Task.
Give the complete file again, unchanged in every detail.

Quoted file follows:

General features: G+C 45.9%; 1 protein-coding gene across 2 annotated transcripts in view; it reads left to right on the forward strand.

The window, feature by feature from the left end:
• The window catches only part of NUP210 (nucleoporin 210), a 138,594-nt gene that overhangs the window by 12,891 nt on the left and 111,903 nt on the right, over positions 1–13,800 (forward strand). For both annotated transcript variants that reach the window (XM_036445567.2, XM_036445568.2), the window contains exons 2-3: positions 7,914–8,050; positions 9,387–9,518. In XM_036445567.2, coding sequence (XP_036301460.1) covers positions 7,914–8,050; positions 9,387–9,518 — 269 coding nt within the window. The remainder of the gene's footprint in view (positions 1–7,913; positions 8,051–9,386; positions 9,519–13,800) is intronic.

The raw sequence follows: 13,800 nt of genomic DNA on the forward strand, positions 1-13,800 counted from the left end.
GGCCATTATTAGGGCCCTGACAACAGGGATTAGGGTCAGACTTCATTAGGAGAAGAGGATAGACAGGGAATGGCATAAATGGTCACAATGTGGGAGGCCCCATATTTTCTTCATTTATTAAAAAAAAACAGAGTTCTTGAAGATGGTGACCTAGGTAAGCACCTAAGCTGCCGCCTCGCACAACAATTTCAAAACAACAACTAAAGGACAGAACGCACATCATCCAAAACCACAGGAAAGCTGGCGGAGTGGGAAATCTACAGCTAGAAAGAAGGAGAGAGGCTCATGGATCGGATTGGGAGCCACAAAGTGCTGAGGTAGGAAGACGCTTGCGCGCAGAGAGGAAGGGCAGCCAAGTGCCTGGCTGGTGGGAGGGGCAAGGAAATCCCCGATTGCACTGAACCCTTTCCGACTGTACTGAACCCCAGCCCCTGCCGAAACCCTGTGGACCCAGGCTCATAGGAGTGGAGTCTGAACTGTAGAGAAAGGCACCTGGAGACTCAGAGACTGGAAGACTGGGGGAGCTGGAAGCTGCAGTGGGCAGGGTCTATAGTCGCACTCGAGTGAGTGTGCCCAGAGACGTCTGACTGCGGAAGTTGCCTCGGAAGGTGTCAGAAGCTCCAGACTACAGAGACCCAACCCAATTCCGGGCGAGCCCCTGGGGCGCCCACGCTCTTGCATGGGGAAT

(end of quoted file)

General features: G+C 45.9%; 1 protein-coding gene across 2 annotated transcripts in view; it reads left to right on the forward strand.

The window, feature by feature from the left end:
• The window catches only part of NUP210 (nucleoporin 210), a 138,594-nt gene that overhangs the window by 12,891 nt on the left and 111,903 nt on the right, over positions 1–13,800 (forward strand). For both annotated transcript variants that reach the window (XM_036445567.2, XM_036445568.2), the window contains exons 2-3: positions 7,914–8,050; positions 9,387–9,518. In XM_036445567.2, coding sequence (XP_036301460.1) covers positions 7,914–8,050; positions 9,387–9,518 — 269 coding nt within the window. The remainder of the gene's footprint in view (positions 1–7,913; positions 8,051–9,386; positions 9,519–13,800) is intronic.

The raw sequence follows: 13,800 nt of genomic DNA on the forward strand, positions 1-13,800 counted from the left end.
GGCCATTATTAGGGCCCTGACAACAGGGATTAGGGTCAGACTTCATTAGGAGAAGAGGATAGACAGGGAATGGCATAAATGGTCACAATGTGGGAGGCCCCATATTTTCTTCATTTATTAAAAAAAAACAGAGTTCTTGAAGATGGTGACCTAGGTAAGCACCTAAGCTGCCGCCTCGCACAACAATTTCAAAACAACAACTAAAGGACAGAACGCACATCATCCAAAACCACAGGAAAGCTGGCGGAGTGGGAAATCTACAGCTAGAAAGAAGGAGAGAGGCTCATGGATCGGATTGGGAGCCACAAAGTGCTGAGGTAGGAAGACGCTTGCGCGCAGAGAGGAAGGGCAGCCAAGTGCCTGGCTGGTGGGAGGGGCAAGGAAATCCCCGATTGCACTGAACCCTTTCCGACTGTACTGAACCCCAGCCCCTGCCGAAACCCTGTGGACCCAGGCTCATAGGAGTGGAGTCTGAACTGTAGAGAAAGGCACCTGGAGACTCAGAGACTGGAAGACTGGGGGAGCTGGAAGCTGCAGTGGGCAGGGTCTATAGTCGCACTCGAGTGAGTGTGCCCAGAGACGTCTGACTGCGGAAGTTGCCTCGGAAGGTGTCAGAAGCTCCAGACTACAGAGACCCAACCCAATTCCGGGCGAGCCCCTGGGGCGCCCACGCTCTTGCATGGGGAAT